Europe’s Jews are a vanishing group.
In 1939, 9.5% of the world’s Jews lived in Europe. By 1945, that had dropped to 3.8%. That number reflects the catastrophe of the Holocaust which decimated the numbers of Jewish people on this planet. Hitler killed 35% of the world’s Jews in those six years.
The decline in the Jewish population of Europe was slow for the first 15 years after World War II, dropping from 3.8% in 1945 to 3.2% in 1960. Then, the pace of migration increased. Jews were 2% of the European population in 1991 and by 2010, they had dropped to 1.4%.
What that means in real numbers is that the Jewish population of Europe was 9.5 million in 1939 and 3.8 million in 1945. The death of such a large percentage of its people decimated world Jewry. Pew Research estimates that the 2010 world Jewish population was about 14 million, which is still less than it was in 1939.
Much of the migration of Jews from Europe in recent decades has come from immigration of Jews out of Eastern Europe and the former Soviet Union. Most of the migration of Jews from Europe has been due to them going to Israel.
The shooting in Denmark last week included the murder of a Jewish man at a synagogue at which a Bar Mitzvah was taking place. Hundreds of gravestones in a Jewish cemetery were desecrated in France, hours after the shooting. Five young men have been arrested in connection with this crime.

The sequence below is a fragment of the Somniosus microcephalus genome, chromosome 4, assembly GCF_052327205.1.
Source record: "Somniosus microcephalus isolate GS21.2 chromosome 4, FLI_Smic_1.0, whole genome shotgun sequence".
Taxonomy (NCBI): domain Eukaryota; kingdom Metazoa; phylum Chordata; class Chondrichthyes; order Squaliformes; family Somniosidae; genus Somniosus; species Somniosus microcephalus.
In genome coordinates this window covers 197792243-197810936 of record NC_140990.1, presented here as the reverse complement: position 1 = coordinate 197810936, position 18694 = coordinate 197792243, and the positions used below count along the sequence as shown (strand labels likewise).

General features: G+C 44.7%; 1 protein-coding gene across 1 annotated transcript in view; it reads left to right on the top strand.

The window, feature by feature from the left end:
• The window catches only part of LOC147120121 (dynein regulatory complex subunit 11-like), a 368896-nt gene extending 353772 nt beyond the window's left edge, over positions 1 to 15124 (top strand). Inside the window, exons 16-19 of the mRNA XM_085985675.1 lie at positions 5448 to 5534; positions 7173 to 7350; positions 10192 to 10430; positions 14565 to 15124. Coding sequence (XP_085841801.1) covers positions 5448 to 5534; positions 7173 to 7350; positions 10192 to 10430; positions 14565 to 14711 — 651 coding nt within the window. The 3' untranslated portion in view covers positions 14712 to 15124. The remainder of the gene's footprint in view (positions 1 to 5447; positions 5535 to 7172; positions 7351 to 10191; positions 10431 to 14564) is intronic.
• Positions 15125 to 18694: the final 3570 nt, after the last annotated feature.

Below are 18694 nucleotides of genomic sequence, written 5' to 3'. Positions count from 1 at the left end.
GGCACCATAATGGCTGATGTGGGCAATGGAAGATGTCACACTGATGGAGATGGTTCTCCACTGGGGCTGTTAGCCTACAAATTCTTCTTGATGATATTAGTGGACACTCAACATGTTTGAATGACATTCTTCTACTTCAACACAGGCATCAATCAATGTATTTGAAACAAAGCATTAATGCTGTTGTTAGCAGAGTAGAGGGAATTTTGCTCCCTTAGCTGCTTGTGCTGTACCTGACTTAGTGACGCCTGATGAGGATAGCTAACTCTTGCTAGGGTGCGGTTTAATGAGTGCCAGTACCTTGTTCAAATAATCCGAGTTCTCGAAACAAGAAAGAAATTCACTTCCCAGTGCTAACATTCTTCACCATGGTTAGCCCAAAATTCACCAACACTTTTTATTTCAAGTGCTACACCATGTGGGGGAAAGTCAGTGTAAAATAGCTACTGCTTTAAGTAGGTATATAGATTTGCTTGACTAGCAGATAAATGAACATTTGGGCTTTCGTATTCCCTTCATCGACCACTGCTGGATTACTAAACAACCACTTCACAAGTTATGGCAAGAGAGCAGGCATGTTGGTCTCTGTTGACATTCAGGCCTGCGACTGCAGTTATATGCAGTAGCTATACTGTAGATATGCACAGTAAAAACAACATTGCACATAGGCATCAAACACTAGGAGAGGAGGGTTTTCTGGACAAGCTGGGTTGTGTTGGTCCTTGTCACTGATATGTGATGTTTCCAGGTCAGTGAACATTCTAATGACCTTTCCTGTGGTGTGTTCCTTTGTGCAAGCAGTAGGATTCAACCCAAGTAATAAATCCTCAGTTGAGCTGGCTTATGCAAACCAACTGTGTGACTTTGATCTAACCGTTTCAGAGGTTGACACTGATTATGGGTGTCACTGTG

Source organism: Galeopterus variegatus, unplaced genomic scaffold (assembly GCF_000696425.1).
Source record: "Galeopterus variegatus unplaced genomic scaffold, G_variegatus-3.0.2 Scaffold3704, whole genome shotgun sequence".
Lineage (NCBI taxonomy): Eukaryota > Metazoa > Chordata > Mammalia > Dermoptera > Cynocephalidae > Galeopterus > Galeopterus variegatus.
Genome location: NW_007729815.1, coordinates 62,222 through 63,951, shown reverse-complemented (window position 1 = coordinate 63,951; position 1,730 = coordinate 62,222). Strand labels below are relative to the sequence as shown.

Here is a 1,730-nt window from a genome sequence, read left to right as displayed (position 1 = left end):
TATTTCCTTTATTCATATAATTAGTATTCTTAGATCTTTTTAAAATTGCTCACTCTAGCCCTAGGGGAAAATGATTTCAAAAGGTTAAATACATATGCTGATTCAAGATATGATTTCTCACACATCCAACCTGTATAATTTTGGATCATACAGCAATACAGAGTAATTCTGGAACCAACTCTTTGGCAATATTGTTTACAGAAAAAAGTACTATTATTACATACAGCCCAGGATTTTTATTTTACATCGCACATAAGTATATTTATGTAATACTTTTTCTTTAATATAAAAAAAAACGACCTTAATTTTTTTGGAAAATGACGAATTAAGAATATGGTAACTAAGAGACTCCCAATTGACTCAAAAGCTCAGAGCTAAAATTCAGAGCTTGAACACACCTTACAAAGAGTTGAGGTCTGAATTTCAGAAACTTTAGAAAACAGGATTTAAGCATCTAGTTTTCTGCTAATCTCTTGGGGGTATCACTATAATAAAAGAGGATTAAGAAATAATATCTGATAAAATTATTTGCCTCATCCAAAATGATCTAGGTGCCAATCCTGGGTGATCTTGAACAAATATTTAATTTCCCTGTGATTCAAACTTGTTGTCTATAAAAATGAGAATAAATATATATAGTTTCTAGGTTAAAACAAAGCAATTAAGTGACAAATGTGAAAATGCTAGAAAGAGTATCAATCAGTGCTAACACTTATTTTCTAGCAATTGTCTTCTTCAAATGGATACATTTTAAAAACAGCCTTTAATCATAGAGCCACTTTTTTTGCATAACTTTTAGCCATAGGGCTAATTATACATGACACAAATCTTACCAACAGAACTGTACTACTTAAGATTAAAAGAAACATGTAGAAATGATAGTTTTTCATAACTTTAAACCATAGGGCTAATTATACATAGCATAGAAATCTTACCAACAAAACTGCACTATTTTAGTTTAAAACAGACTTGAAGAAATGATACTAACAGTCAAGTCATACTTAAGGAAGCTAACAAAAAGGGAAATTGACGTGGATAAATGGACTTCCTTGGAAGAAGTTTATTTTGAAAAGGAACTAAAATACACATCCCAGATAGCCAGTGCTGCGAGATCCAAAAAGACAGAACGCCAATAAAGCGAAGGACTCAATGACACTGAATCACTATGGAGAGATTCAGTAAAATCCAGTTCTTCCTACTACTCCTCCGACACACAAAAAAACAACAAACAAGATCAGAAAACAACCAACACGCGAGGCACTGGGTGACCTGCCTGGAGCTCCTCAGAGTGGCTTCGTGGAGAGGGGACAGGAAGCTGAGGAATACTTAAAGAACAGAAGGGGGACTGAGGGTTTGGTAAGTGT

In 2014, more than 7,000 French Jews left for Israel. The numbers of migrants have been on the increase since March 2012 when Mohammed Merah stormed a Jewish school in Toulouse, and killed three children and a rabbi.
The graveyard vandalism came just a month after a gunman killed four Jews in a kosher supermarket in Paris. These murders were part of a three-day siege of violence that left 17 people dead.
In Brussels, four people were shot and killed at the Jewish Museum in Brussels in May 2014. This came after pro-Palestinian rallies were marked by demonstrators shouting “Death to the Jews!” and “Gas the Jews!” in France, Belgium and Germany.
Later last year, a Jewish-owned pharmacy in Paris was destroyed by youths protesting Israel’s military campaign in Gaza. A synagogue in Wuppertal Germany was attacked with firebombs. A group of Muslim men patrolled the neighborhood wearing uniforms that said “Shariah Police.”
These violent attacks are accompanied by a “soft” anti-Semitism that sounds a lot like the hazing, bashing, hate speech that always precedes violent persecution.
“The fear is that now things are blatantly being said open, and no one is batting an eyelid,” Jessica Frommer told the New York Times. “The Middle East is being imported into Europe,” said Philip Carmel, European policy director for the European Jewish Congress.
French Prime Minister Manuel Valls said Monday that the French government would defend French Jews against “Islamo-fascism.”
“A Jew who leaves France is a piece of France that is gone,” he told RTL radio.
German Chancellor Angela Merkel said Monday that her government would do everything possible to make sure Jewish sites are secure. “We are glad and thankful that there is Jewish life in Germany again,” she said.